About the Sage Grouse
Sage grouse define the American West. Win-win, voluntary conservation is helping these iconic birds thrive in sagebrush country.
Greater sage-grouse (including the geographically distinct Bi-State population on the California/Nevada border) and Gunnison sage-grouse.
Vast open spaces with hot, dry summers and cold winters that are dominated by sagebrush, native grasses and wildflowers. Some sage grouse need as much as 230 square miles for their home range.
Sagebrush leaves year-round, augmented seasonally by other soft plant leaves, stems, and buds as well as insects. Since they lack the well-developed gizzard that many other birds have, sage grouse don’t eat seeds.
The largest grouse in North America, this upland bird has a long spiky tail feathers, black belly, and camouflage plumage. Males are nearly twice as large as females and more colorful.
Although sage grouse prefer to walk, they're strong fliers (despite heavy bodies) with recorded speeds of up to 50 mph and single flight distances of up to 6 miles.
Prairie chickens, wild turkeys, pheasants, partridges, and quail. Most other species of grouse live in forests—like blue grouse, spruce grouse, and ruffed grouse—while sharp-tailed grouse and sage grouse prefer open, treeless landscapes.
Centrocercus urophasianus - The most widespread sage grouse, it can be found in 11 western states.
Centrocercus urophasianus - A geographically distinct sub-population of greater sage-grouse that lives on the California/Nevada border.
Centrocercus minimus - Lives in portions of Colorado and Utah. Smaller than greater sage-grouse, with a different mating call and tail-feather pattern.
Each spring sage grouse return to their breeding grounds, called “leks”, to perform an elaborate courtship. This ritual ranks as one of the top wildlife wonders of the world.
From March through May, dozens of males gather as the sun rises to display for females and vie for dominance. Males inflate and deflate twin bright yellow throat sacs to make a strange popping sound, like champagne bottles opening. They strut and fan their spiky tails, occasionally battling each other with their wings.
As the males perform their ancient dance, females watch from the cover of nearby sagebrush. A few dominant males tend to receive almost all the attention from the females. Hens watch males for many mornings before choosing a mate (yup, it's ladies' choice!).
After mating, hens fly off to nest in the surrounding sagebrush to make their nest on the ground, typically under a sagebrush shrub a few miles from the lek. Hens lay 6-10 eggs, and often attempt a second nest if the first fails (typically from predation). She feeds on surrounding plants and insects while incubating her eggs.
The chicks hatch after about 4 weeks, covered in down with their eyes open. Survival rates for sage grouse chicks vary but typically less than half will make it to winter.
By 5 weeks old, chicks are relatively good flyers. The broods will stay together for nearly 3 months. The chicks are voracious eaters, following their mother out of the nest in search of insects and wildflowers.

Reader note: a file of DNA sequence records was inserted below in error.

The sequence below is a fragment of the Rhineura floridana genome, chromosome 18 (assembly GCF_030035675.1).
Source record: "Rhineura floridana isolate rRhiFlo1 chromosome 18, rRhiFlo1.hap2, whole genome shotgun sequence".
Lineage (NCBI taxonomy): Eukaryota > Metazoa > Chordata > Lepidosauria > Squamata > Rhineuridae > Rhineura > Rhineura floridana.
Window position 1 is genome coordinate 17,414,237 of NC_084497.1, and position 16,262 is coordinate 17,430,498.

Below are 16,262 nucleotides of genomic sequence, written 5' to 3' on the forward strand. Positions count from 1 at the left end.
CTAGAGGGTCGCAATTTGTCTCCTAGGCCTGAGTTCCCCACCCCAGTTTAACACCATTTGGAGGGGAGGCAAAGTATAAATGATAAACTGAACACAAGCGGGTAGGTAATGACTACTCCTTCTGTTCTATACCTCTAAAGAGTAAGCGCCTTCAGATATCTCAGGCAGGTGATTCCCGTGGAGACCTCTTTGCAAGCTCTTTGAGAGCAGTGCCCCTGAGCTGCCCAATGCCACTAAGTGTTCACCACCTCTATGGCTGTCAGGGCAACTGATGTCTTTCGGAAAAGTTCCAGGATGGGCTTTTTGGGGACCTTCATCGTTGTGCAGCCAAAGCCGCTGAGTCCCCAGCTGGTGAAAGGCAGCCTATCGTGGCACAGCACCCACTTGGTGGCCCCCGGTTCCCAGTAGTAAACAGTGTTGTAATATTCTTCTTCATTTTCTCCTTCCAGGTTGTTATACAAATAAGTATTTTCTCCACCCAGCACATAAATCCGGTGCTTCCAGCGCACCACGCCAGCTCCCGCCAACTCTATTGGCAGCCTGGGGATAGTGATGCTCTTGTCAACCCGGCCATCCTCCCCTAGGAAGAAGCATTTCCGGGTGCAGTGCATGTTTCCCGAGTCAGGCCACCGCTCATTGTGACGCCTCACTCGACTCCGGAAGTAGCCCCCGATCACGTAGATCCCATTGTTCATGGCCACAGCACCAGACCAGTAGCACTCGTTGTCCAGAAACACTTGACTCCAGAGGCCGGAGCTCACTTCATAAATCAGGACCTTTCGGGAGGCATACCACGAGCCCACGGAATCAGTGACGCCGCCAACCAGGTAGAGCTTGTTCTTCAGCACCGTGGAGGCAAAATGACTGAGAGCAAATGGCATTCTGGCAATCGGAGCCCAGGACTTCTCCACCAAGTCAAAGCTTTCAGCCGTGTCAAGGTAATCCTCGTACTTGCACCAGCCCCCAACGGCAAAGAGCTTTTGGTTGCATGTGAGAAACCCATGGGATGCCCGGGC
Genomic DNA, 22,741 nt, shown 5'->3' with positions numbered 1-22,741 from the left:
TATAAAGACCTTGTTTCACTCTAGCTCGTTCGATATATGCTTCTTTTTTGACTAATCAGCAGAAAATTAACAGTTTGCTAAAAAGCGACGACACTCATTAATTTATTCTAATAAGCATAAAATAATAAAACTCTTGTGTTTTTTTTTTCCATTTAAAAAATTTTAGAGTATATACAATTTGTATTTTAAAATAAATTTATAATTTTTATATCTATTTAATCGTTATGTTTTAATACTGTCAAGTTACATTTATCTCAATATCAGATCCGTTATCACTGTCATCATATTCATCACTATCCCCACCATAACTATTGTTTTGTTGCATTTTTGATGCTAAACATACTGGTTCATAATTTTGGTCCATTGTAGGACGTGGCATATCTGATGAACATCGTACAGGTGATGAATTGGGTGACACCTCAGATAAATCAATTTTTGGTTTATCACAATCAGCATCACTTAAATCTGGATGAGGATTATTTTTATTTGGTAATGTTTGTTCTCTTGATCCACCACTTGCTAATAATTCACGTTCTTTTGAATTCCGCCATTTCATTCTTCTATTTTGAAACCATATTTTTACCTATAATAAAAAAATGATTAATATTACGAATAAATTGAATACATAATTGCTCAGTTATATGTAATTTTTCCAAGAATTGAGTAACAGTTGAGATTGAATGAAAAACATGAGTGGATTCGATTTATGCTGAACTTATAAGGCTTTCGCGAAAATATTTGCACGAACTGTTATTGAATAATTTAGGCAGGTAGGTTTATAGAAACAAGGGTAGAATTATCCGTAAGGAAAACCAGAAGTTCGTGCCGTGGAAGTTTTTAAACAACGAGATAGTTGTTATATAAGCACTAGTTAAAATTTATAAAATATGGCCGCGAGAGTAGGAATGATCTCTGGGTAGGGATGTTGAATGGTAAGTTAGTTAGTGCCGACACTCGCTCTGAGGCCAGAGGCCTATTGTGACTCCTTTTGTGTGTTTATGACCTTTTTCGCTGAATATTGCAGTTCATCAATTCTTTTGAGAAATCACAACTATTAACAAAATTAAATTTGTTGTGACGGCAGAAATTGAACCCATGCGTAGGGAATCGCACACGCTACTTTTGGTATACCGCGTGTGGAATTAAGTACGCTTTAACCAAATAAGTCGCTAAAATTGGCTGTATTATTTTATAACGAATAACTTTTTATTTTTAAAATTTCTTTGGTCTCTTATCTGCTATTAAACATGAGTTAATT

As upland sagebrush habitats dry out over the summer, broods are drawn to riparian areas, springs, wet meadows, irrigated fields, and other wet, green spots where they can dine on wildflowers, ants, beetles, and leafy plants.
Chicks seek out these wet (mesic) habitats for the “green groceries” that help them grow. On a summer day, hens and their broods will forage for tasty leaves in the early morning, rest during the heat of the day, then resume foraging until twilight, when it’s time to find a safe place to roost on the ground.
Sage grouse juveniles are about two-thirds the size of their adult size by fall and can follow the hen for long distances. Fall is a time of transition, as sage grouse continue to stock up on protein-rich foods found near lush vegetation but also begin eating more of the plant that sustains them through winter: sagebrush.
Most birds have left their summer ranges by late October, making their way toward winter range where there's less snow. The lengths the birds migrate varies greatly depending on the amount of snow an area receives, from no travel at all to the longest-known sage grouse migration: 100-150 miles from Canada down into Montana to escape deep snow.
By December, sage grouse have transitioned to a diet of strictly sagebrush. The leaves are very nutritious. In fact, unlike most animals, sage grouse tend to gain weight in the winter months! But not all critters can eat sagebrush. The leaves are full of harsh chemicals called terpenoids — the same basic chemical found in turpentine—that sage grouse are able to remove during digestion and excrete separately as a “cecal dropping,” which looks like a silver-dollar-sized drop of tar.
Sage grouse survive in some of the coldest, harshest climates in North America – they are tough! Sometimes the birds will burrow in the snow for warmth. Plus, sagebrush is great shelter, providing wind and snow blocks for the birds and other animals. From their perspective, sagebrush is a forest. Large groups of sage grouse often stay together in the winter. In some areas, it's not uncommon to see flocks of several hundred birds. Joining forces is a behavioral adaptation employed by many species that helps avoid predators.